attended the first day of the gabba test.What an absolute waste of time and money.From the absolute shambles that came under the banner of getting people to their seats as quickly as possible to the heavy handed biased treatment by the police towards the section of the barmy army in the lower sourhern stand when they began to sing.seemed to be OK if you had australian fanatics gear on and wanted to sing.Apart from this being continually bombarded over the the PA to 'dob in" troublemakers and having spy cameras everywhere virtually "castrated" the normal atmosphere that should be able to be enjoyed by spectators.

As a cricket follower since Adam was in the Cadets I wish to apologise to those English fans who at great expense have made the Ashes tour an unmitigated sales success. This is something that Cricket Australia ( which has exploited the Barmy Army factor to the maximum in its greedy grab for money)seems to have forgotten.

To top things off we have an officially sanctioned offensive and demeaning song played at tea on Saturday 26/11/06.

Those running Cricket Australia & Cricket Queensland owe all cricket fans an apology and should hang their collective heads in shame for the damage they have done to this game and to cricket in the future.

Maybe the time has come to clean out the offices of Cricket Australia and Queensland Cricket and install people who have a real love and understanding of the game.

Posted by Mick on (November 26, 2006, 11:13 GMT)

I agree with your comments about noise pollution.

Announcements in the middle of an over! Appalling! I hope the third umpire/match referee has something to say about that, or will it interrupt his jam and cream scones?

Posted by JC on (November 26, 2006, 11:09 GMT)

It is a disturbing echo of a Big Brother-ish moment, in which gregarious bonhomie is treated little better than the excesses fo the soccer hooligans. It is going to take more than a few Coodabeens trying to sledge the Poms back to get our crowds to sing as the Barmy Army does. Silencing them is censorship; using CA ad time to belittle them is embarrassingly heavy-handed. I enjoy Greg Champion's sporting satire normally and have contributed lyrics to the Coodabeens before, but this one might need a rethink.

Posted by Magnus on (November 26, 2006, 11:05 GMT)

Australia's cricket administrators have a long history of being small-minded. After all, if they'd been a little bit more reasonable in the 1970s, World Series Cricket never would have happened and one day internationals may never have taken off in quite the way that they did. Cricket grounds have always attracted sanctimonious and self-important killjoys in uniform - most of the time they're just gate attendants. Perhaps this heavy handed police presence should just be put down as another side-benefit of the war on terror, and spectators should continue to be alert but not alarmed as they queue for low alcohol beer?

Posted by Vasu on (November 26, 2006, 10:00 GMT)

As someone who has been relying on this site for Ashes, I agree that Gideon's posts over the past week have been a wind of refreshing change, compared to the few other blogs that have been around. Well done, Gideon - keep them coming.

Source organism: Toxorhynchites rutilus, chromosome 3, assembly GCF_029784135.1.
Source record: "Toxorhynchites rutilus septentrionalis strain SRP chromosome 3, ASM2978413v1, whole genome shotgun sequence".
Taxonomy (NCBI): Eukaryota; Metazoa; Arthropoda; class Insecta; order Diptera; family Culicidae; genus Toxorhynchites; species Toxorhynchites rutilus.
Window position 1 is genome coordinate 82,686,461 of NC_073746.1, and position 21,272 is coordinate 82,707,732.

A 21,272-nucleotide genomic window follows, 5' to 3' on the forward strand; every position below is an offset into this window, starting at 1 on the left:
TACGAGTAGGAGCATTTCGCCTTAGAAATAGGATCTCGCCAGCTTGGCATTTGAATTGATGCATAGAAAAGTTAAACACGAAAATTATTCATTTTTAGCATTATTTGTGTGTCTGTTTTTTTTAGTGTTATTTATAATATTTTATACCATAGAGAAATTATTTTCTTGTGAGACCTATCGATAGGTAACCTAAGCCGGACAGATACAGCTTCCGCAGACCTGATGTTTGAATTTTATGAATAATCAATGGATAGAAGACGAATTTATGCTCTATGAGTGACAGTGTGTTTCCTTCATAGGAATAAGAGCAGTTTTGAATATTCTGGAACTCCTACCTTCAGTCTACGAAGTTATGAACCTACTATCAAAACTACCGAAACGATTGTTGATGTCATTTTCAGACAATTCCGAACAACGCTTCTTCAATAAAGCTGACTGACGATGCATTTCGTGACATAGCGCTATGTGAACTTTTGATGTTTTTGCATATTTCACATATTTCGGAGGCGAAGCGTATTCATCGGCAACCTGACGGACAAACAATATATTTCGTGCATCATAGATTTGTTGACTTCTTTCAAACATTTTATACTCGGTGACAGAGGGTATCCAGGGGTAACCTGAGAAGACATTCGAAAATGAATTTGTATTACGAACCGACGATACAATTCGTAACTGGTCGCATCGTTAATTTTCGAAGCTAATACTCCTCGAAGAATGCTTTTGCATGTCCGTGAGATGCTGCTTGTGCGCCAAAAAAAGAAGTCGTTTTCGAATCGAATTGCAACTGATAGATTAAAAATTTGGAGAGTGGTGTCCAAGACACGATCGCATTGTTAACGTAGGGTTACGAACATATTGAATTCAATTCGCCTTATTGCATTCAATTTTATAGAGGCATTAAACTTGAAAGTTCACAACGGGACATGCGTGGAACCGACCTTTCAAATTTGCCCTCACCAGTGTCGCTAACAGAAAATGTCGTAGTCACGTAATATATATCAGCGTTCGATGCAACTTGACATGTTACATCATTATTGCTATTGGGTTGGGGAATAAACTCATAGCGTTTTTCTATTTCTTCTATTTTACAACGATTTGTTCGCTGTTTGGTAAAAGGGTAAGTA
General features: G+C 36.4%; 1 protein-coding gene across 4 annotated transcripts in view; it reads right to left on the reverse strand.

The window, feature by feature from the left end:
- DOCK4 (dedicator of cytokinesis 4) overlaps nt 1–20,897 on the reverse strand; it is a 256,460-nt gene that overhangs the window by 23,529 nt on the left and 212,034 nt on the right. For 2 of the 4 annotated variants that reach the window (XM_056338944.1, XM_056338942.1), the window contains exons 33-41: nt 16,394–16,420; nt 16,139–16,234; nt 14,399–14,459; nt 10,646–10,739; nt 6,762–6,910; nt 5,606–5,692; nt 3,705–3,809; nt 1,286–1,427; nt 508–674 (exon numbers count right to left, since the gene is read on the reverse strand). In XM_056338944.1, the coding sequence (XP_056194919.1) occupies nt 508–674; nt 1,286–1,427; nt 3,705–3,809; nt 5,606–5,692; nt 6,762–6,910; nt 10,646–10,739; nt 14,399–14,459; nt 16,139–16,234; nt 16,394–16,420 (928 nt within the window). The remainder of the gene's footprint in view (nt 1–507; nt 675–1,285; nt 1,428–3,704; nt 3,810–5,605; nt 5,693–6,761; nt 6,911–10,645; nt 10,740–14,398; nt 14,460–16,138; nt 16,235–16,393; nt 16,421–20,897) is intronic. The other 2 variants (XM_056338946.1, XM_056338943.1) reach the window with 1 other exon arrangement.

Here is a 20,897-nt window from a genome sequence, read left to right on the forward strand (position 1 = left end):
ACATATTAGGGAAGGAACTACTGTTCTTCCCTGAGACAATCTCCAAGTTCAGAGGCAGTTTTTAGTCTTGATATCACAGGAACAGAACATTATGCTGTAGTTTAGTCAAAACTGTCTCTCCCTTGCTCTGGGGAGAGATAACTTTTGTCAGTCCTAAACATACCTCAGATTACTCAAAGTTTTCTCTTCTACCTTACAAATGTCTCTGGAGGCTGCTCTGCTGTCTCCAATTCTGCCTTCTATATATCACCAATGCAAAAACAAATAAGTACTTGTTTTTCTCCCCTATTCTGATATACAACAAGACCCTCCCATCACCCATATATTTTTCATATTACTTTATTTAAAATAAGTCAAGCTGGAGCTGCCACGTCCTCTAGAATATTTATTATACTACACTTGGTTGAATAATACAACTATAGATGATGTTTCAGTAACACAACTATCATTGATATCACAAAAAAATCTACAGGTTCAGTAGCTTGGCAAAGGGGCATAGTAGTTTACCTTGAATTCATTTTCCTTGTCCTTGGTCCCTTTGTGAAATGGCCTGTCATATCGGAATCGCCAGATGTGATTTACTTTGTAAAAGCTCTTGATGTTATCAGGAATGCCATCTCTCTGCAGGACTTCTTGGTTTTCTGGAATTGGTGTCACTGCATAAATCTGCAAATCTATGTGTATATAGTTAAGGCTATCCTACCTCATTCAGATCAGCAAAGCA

Posted by Stevo on (November 26, 2006, 9:03 GMT)

BLoody ads! Annoying , but you can hide in the refuge of ABC radio! Just tough to have a chat with your mates sometimes! Glad the Barmy Army were cracked down on, they can be as annoying as the ads. As an Aussie I wouldn't be able bring a trumpet in ( or my cricket bat/beer holder which should of been celebrating its 10th straight Gabba test appearance ), so don't see why visiting fans should be given special treatment ( I'm not agreeing with the ruile, just saying that their can't be one rule for one and one rule for another )

Posted by Stephen on (November 26, 2006, 7:06 GMT)

As someone who spent the past three days at the Gabba I totally agree. The Barmy Army provide a great deal of enjoyment to fans of all nations, and help liven up dull period of play. The fact that Cricket Australia crack down on them so hard reveal them to be cowards .

Posted by Big Rog on (November 26, 2006, 6:54 GMT)

Couldn't agree with Gideon more, it seems Is Australia in general becoming less tolerant, more paranoid and less fun loving and gregarious than we used to be? So what if the opposition provide more of the noise, it should invite a positive response, not fear! And why are we lurching more to the commercial, inane side of life? Like we need someone over the PA telling us what we need and who the sponsors are, or subjecting the crowd to someones very poor taste in music. Carn the poms - as long as we win 5-0, you can make all the noise you want!

Posted by Jagadish on (November 26, 2006, 5:18 GMT)

Wow, I really have enjoyed reading Gideon Haigh's unique insights over the last week. Cricinfo needs to do a better job publicising this blog of such high quality. its so damn hard to find unless youre looking for it in every corrner of the site..

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Gideon Haigh
Born in London of a Yorkshire father, raised in Australia by a Tasmanian mother, Gideon Haigh lives in Melbourne with a cat, Trumper. He has written 19 books and edited a further seven. He is also a life member and perennial vice-president of the South Yarra CC.